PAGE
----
Thursday, February 6, 2014

Keep it cheap, keep it simple

Today I took a little walk through my local Big Lots store just to see what they have. I like to familiarize myself with the local markets in case some kind of disaster happens and I need to beat the crowds to get certain things. What I came across was a penny pinchers paradise full of inexpensive but useful prepping items. Big Lots is a weird store to me, it's like they tried to put a gas station inside of a walgreens then shove it all inside of a tiny furniture store. They have everything, but not much of it. It's sort of like a store that takes leftovers from others because their quantities weren't large but their selection was. I came across some items I think could help out your preparations, whether it be a small vehicle kit, an extra kit at home or anything else you can thing of. Some of this could even be useful in main Bug Out Bag or Survival Box at home. Let's get to the items:
10X16 CAMO TARP!- $12
First I found a 10x16 Camo tarp for $12. That's the everyday price, $12! The possibilities for this are endless and in an entirely different article to come another day! I checked the thickness of the sample piece that is attached and it's a nice feeling, durable Camoflauge Tarp!

Gotta go big? Ok. How about a 12x20 Camo tarp right next to the last one for $21. Same color, same material, much bigger. This would hide a compact car, a basecamp, your fire wood, all sorts of stuff. Obviously it is still a tarp and does everything the little one does, but on a much bigger scale.
Gatorade has been around forever putting much needed electrolytes back into your body.
One thing I did notice was the relatively soon upcoming expiration date. Being a powdered substance has me thinking it would outlast that expiration date by a long time, but that's something I'll have to look into. 

In my Bug Out Bag I keep Q-Tips covered in Vaseline for fire starting, one thing I noticed when testing those is that once the fire gets to the middle piece (stick) it tends to go out. The few times I have gotten the stick to light, it does not burn well. Well as you know, wood burns well. So for an extra minute or so of burn time which could save your life igniting a fire, these Wood Stick 100% real cotton ear swabs are a great choice. Dip both ends of 50 in some Vaseline, stick them in a waterproof bottle and you're starting fires like Lisa Left Eye Lopes! And at 1 whole American dollar, it's easy and cheap!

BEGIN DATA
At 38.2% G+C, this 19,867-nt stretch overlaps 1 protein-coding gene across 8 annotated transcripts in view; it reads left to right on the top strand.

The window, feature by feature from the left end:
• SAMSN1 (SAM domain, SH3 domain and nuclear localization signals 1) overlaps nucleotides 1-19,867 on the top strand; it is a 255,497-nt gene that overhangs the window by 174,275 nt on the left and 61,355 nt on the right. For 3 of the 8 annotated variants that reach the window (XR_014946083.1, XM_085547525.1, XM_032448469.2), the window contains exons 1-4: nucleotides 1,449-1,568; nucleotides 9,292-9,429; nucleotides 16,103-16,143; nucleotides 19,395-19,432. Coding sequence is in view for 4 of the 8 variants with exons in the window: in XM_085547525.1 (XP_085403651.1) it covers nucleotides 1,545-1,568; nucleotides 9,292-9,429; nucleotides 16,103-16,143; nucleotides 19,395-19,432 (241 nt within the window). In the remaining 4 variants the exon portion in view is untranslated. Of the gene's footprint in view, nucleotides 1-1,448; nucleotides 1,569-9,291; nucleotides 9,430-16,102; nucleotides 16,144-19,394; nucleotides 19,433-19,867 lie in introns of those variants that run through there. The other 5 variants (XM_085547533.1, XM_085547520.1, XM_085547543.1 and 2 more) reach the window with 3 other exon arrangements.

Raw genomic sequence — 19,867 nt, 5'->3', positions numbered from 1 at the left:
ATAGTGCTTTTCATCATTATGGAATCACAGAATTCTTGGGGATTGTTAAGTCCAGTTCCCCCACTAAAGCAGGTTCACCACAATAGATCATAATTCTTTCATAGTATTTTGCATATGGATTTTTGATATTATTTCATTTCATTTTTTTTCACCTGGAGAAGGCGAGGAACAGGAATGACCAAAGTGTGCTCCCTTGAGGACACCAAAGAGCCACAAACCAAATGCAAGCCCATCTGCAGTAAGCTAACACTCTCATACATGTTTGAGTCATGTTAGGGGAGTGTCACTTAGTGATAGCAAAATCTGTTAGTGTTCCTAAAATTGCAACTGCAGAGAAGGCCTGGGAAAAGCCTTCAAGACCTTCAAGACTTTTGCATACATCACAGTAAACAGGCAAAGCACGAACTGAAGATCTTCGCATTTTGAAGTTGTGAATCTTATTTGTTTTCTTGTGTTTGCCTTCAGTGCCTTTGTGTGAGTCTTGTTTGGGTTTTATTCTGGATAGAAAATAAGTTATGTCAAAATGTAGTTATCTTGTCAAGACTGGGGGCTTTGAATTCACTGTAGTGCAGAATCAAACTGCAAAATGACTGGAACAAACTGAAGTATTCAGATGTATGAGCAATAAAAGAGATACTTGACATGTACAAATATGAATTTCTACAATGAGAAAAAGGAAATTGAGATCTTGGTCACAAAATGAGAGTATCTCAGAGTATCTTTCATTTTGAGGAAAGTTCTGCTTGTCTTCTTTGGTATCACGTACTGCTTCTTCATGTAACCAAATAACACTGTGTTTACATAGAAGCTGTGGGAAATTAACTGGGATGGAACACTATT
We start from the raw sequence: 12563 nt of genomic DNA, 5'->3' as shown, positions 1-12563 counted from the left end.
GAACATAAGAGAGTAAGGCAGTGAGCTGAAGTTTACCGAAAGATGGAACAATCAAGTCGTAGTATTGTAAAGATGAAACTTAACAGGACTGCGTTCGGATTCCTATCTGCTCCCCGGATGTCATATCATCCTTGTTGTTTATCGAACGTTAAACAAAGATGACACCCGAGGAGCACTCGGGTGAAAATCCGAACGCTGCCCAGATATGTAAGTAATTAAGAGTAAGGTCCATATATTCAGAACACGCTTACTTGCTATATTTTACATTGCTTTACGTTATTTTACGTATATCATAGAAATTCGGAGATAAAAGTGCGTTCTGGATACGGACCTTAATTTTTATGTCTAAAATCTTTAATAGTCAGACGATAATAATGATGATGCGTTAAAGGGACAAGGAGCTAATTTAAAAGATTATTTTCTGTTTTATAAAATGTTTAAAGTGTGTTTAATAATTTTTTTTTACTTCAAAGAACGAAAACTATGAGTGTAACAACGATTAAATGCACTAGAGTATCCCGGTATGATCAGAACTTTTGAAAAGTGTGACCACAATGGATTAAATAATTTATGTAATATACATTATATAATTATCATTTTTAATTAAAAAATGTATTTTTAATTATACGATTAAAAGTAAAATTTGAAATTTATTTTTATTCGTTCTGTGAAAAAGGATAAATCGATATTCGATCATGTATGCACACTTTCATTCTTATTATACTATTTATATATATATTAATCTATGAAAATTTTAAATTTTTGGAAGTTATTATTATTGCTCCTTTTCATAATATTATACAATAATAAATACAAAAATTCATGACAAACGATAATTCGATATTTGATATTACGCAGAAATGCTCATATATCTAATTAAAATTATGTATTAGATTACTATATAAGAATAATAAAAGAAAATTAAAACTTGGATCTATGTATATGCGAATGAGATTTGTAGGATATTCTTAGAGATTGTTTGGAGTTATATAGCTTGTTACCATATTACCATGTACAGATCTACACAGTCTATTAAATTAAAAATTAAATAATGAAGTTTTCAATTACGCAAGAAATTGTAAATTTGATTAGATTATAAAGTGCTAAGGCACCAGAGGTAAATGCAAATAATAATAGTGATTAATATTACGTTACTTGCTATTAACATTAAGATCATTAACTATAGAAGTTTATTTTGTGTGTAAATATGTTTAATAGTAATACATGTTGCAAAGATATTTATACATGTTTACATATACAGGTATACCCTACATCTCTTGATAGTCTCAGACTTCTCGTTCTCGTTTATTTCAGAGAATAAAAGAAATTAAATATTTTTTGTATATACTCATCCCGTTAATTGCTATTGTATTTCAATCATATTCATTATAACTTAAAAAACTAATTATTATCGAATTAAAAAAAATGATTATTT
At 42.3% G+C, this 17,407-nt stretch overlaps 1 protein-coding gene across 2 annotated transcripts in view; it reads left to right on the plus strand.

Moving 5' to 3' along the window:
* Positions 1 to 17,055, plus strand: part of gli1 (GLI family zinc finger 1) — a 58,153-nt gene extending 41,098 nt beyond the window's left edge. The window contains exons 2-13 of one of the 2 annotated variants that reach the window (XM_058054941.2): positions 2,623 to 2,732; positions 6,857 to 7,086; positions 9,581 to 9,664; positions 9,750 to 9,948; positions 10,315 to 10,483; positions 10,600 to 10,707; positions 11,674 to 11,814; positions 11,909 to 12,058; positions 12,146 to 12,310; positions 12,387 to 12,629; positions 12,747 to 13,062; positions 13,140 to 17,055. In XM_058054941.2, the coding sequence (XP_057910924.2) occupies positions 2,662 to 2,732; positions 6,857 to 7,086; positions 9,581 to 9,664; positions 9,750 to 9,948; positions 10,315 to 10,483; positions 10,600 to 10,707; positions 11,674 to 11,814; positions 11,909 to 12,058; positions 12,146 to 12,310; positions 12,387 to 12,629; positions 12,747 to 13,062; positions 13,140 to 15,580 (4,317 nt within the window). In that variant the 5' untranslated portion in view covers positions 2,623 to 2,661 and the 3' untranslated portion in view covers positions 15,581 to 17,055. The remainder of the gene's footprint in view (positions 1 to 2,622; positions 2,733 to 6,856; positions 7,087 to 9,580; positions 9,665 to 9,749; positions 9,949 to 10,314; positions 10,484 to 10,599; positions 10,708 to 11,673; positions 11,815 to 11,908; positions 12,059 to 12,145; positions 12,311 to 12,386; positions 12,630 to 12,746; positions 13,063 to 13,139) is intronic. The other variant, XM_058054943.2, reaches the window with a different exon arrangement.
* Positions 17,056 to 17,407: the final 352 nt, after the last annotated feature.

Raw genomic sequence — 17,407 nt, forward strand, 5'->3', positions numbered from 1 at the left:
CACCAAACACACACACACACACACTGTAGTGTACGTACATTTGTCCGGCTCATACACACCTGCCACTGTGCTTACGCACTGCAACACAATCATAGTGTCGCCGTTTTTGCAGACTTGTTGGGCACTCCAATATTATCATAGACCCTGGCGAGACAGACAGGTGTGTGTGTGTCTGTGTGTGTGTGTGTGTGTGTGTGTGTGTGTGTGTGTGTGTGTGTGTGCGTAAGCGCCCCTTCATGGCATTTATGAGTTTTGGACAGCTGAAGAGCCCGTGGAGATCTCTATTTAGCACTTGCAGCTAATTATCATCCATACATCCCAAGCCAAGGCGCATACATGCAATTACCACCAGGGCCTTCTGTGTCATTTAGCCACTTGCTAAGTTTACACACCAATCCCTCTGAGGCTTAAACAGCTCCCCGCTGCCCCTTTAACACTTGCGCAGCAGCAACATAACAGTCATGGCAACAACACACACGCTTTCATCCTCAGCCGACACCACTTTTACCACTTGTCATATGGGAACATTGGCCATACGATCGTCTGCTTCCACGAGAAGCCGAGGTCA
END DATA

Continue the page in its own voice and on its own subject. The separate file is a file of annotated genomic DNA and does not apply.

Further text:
Oh the uses of cotton. Cotton swabs and cotton balls covered in Vaseline will burn substantially longer than those without. Cheap, easy, and lightweight. These are makeup disks for removing makeup. They would make excellent dry tinder assistant to help get a fire going. And at $1.20 for a bag of maybe 1/16 oz, there's very little room consumed and not enough weight to speak of.

These are assorted packs of carabiners. All three of these packs are two dollars. Obviously none of these are meant for climbing. I would never trust my life to a carabiner from Big Lots, but I wouldn't be afraid to hang a few pounds of gear off of my bug out bag with one of these carabiners.

Next on the list is some utility knives I found. The utility knife comes with five blades and the knife and five blades are five dollars. Also next to that is a two blade pack for one dollar. On the far left is a box cutter style utility knife. These are nice but I would much rather have the style on the right. One of the main benefits of this style is the folding capability of it for safety. Under these is a small multi tool. The quality of the multitool is in question with its three dollar price tag. But it wouldn't hurt to have just in case. At very minimal weight to the two of these objects, the knife and the tool would make a great addition for anyone needing a spare.